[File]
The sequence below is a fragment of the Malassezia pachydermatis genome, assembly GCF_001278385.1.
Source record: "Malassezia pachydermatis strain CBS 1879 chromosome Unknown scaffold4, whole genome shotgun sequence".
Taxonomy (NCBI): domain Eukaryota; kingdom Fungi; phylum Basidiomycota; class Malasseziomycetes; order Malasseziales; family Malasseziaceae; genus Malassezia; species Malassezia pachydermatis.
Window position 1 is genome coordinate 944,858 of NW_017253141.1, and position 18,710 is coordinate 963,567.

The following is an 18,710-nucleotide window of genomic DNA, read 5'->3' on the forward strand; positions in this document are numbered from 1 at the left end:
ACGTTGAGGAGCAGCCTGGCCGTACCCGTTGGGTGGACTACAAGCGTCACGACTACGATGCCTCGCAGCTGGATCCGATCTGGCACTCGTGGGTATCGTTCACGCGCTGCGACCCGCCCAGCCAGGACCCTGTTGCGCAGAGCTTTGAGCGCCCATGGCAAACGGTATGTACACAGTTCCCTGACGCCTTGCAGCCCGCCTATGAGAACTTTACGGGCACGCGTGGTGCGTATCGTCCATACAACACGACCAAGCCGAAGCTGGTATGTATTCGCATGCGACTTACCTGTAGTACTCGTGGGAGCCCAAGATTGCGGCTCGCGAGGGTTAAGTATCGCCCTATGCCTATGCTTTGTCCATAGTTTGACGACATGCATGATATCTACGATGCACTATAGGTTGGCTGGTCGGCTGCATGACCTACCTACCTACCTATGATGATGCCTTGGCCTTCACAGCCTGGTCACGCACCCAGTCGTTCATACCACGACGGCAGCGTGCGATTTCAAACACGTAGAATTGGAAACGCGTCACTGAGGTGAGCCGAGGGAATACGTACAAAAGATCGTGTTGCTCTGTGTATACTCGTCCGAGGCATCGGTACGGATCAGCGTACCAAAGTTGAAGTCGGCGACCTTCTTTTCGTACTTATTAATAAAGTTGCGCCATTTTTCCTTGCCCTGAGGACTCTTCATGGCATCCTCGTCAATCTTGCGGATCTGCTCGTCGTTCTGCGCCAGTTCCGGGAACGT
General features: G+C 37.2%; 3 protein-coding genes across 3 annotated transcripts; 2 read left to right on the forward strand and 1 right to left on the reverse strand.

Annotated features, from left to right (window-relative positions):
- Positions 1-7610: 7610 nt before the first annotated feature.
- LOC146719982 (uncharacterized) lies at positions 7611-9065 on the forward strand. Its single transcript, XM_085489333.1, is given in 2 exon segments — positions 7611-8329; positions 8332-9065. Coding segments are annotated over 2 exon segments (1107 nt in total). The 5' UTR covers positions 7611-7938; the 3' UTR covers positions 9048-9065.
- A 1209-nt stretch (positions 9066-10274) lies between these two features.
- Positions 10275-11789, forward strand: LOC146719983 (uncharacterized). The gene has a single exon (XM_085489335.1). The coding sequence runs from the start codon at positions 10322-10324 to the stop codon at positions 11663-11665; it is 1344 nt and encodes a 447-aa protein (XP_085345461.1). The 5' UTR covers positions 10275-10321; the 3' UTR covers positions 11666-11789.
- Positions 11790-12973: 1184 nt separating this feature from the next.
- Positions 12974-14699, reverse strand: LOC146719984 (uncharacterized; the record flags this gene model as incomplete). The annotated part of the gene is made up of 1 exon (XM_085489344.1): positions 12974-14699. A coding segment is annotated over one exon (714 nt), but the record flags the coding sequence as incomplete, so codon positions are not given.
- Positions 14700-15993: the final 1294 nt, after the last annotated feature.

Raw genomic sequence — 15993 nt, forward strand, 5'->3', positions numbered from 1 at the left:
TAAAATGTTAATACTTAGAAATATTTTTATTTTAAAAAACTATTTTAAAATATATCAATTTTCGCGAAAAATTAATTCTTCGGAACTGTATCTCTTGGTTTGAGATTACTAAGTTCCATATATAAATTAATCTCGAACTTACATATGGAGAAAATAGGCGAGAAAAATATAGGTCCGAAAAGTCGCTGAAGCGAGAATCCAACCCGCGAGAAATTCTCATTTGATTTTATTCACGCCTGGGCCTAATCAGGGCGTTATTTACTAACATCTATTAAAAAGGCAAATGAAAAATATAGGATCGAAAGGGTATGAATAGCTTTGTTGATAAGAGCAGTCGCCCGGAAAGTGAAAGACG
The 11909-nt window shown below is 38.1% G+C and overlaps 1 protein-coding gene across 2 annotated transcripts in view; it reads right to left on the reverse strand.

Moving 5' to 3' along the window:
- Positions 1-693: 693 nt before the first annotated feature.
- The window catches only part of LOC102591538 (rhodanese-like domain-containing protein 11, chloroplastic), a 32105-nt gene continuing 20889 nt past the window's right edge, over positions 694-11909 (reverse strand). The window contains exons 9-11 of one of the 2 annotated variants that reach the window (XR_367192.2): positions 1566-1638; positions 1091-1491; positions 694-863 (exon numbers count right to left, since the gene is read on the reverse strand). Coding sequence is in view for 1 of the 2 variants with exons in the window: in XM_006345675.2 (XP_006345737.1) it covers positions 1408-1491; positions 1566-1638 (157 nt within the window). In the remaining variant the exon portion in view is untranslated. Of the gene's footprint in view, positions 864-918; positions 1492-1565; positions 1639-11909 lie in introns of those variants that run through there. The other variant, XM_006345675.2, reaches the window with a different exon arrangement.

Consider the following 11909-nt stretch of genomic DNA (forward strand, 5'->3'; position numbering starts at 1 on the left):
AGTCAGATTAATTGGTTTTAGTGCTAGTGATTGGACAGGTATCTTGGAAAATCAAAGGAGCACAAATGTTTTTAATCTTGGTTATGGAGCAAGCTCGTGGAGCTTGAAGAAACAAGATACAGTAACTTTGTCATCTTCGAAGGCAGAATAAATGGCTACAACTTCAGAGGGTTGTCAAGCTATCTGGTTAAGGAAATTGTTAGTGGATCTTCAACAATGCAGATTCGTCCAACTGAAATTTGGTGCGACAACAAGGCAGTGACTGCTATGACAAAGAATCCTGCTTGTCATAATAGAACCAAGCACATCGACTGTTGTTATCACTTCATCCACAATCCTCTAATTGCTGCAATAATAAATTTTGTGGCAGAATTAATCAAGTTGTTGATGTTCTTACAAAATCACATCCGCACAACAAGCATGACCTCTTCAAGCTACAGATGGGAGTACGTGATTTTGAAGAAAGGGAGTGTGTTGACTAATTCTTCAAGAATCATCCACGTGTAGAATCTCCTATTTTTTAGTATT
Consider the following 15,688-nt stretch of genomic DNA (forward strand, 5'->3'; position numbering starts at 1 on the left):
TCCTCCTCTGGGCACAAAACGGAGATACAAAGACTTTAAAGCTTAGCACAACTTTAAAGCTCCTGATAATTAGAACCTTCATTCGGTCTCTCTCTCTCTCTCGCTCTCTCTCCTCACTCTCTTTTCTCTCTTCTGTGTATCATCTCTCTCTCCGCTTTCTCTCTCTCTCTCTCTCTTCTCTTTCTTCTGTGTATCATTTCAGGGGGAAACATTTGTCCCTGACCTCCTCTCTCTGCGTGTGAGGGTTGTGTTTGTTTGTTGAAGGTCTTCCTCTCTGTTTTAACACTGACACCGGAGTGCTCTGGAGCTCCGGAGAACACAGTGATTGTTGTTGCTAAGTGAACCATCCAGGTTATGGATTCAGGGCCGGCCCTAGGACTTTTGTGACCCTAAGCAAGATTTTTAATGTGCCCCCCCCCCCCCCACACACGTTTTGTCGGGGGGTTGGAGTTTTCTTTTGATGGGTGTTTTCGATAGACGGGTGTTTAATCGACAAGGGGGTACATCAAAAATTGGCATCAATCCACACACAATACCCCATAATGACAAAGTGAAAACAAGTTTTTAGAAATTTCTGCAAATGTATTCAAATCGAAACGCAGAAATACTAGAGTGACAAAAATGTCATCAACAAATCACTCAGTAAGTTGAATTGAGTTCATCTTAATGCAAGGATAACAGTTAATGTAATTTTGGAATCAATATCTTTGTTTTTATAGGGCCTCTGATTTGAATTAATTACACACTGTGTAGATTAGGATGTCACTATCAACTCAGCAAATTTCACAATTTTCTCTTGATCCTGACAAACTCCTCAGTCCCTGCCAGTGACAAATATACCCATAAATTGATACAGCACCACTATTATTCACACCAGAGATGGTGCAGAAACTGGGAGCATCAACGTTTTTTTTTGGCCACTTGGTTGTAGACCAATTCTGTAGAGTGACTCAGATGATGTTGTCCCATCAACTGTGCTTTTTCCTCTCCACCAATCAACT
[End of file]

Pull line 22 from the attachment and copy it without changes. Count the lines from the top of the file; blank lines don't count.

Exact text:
Consider the following 11909-nt stretch of genomic DNA (forward strand, 5'->3'; position numbering starts at 1 on the left):